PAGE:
However, the US Preventive Services Task Force in 2004 recommended against routine screening for HCV in high-risk individuals because it found no data to support the efficacy of interferon alfa and ribavirin treatment in reducing morbidity and mortality from HCV infection despite 2 decades of research on the utility of interferon alfabased therapies in achieving viral clearance.69 Therefore, interferon alfa and ribavirin treatment for patients with HCV infection continues to be considered a therapeutic modality with an intuitive value but no evidence-based efficacy in reducing the overall morbidity and mortality associated with HCV.70
Extraction And Data Collection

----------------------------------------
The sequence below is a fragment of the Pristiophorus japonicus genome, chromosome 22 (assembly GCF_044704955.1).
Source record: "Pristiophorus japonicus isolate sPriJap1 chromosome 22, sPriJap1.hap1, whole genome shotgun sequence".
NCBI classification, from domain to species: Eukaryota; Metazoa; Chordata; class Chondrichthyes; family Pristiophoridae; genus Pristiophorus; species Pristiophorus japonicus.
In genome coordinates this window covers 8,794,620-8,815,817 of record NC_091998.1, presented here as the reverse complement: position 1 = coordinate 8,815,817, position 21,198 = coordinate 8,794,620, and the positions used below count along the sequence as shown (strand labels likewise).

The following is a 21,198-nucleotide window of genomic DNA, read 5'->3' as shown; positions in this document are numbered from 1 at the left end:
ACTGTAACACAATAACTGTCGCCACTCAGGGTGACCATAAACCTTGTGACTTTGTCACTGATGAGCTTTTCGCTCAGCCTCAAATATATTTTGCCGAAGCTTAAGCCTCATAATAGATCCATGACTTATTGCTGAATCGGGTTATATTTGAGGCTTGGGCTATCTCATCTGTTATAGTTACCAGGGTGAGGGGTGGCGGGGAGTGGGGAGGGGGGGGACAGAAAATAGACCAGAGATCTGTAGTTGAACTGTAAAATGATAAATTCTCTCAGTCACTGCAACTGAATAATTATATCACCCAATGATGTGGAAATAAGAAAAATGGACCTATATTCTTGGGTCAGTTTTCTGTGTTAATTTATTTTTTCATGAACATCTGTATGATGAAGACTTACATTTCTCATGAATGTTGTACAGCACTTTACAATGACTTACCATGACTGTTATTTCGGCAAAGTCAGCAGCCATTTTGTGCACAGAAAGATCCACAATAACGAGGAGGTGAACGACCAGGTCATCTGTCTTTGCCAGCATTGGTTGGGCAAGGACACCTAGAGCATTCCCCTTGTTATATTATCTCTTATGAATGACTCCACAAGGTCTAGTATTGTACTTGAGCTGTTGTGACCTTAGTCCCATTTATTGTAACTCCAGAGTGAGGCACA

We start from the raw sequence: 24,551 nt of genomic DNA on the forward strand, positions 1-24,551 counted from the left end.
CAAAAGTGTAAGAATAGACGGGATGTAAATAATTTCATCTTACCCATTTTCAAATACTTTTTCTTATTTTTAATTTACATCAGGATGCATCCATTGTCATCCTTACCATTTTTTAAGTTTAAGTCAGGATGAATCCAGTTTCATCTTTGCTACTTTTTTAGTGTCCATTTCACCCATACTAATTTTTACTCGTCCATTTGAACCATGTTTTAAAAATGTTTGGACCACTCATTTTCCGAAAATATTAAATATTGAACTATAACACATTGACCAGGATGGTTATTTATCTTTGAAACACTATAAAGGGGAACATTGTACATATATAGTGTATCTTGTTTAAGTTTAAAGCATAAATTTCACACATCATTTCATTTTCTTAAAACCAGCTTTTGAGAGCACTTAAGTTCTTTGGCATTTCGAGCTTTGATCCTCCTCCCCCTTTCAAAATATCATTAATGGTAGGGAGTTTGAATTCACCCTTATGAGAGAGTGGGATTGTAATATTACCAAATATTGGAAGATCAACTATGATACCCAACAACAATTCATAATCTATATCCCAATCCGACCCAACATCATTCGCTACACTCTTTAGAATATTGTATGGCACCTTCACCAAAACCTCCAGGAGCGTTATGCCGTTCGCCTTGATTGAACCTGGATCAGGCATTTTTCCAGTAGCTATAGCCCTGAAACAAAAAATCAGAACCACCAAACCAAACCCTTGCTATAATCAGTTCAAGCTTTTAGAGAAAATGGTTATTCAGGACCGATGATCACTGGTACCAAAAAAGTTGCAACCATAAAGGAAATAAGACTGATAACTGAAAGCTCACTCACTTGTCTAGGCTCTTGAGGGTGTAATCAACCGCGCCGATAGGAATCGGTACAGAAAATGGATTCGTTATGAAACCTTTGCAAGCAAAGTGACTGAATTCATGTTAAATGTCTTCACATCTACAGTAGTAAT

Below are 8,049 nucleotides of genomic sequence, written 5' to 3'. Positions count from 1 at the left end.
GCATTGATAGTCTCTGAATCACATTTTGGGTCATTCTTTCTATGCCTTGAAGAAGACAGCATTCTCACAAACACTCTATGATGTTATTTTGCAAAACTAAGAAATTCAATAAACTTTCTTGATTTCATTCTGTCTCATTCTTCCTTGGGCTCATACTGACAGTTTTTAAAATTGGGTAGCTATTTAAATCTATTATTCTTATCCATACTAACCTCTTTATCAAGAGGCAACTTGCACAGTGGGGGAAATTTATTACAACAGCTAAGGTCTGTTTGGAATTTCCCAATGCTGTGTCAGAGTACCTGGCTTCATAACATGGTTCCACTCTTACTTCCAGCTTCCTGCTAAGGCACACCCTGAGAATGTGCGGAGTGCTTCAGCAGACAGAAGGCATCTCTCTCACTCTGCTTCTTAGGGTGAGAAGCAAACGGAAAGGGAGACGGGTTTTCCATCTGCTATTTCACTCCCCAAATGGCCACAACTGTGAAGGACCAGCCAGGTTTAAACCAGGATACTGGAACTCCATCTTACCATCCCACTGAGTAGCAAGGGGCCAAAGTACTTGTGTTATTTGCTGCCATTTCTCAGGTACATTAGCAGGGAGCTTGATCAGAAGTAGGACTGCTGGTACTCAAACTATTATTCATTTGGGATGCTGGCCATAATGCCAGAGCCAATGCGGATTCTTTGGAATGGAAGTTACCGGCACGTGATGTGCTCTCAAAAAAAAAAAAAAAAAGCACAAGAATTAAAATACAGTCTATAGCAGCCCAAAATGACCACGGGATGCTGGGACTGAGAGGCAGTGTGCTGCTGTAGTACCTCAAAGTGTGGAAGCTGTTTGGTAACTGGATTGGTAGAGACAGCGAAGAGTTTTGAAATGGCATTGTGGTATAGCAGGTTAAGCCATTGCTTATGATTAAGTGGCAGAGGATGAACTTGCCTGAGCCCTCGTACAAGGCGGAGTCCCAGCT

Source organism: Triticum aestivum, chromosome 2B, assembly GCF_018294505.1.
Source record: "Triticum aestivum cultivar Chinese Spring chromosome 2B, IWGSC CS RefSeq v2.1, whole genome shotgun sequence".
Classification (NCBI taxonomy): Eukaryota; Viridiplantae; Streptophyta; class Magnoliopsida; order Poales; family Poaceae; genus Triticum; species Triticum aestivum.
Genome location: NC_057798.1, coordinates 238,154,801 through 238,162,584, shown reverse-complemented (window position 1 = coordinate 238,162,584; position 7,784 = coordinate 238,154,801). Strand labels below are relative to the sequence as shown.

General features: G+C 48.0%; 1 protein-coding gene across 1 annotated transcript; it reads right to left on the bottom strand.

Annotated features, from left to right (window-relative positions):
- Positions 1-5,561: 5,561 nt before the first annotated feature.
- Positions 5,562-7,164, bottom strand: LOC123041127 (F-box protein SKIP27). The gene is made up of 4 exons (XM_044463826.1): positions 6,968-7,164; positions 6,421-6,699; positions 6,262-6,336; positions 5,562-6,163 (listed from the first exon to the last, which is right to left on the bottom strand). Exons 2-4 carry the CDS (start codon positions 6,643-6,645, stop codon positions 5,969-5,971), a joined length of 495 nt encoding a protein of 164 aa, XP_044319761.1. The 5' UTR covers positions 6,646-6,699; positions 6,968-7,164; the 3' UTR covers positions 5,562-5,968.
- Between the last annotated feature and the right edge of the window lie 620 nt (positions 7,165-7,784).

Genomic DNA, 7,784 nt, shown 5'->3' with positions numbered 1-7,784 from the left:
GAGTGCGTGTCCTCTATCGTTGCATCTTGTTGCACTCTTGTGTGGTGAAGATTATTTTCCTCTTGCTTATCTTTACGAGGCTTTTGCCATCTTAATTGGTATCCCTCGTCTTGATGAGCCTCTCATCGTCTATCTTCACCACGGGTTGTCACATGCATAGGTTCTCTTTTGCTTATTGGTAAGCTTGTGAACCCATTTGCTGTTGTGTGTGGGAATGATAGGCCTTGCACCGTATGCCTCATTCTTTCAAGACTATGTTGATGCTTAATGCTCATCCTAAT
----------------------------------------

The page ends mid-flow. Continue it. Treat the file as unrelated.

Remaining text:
A total of 613 abstracts were identified across each of the search libraries. After removal of duplicates and non-English publications, 230 articles remained. These were reviewed by M.R.B., with 48 relevant titles/abstracts identified. There were 45 full text articles available for analysis . An additional 4 relevant references were found in the citations from the above articles and assessed for inclusion. Of the 49 full texts, 13 publications did not meet inclusion criteria . This led to a total of 36 publications for analysis. Eligibility and inclusion criteria of full-text publications were verified by T.P. Key variables were recorded by M.R.B. and T.P., including study setting, recruitment strategy, participant demographics, SMI diagnosis, HCV risk factors, HCV screening modality, percentage of population screened, seroprevalence, and associations thereof. The quality of each study was recorded by M.B. and T.P. using the Quality Assessment Tool for Systematic Reviews of Observational Studies .18 Interuser concordance was very high, and third-party review was not required. An additional customized global assessment of study quality was performed based on 3 criteria, including study size cohort selection and reproducibility and risk factor evaluation . Scores were aggregated and assigned a ranking: 01=poor, 23=fair, and 46=good/excellent.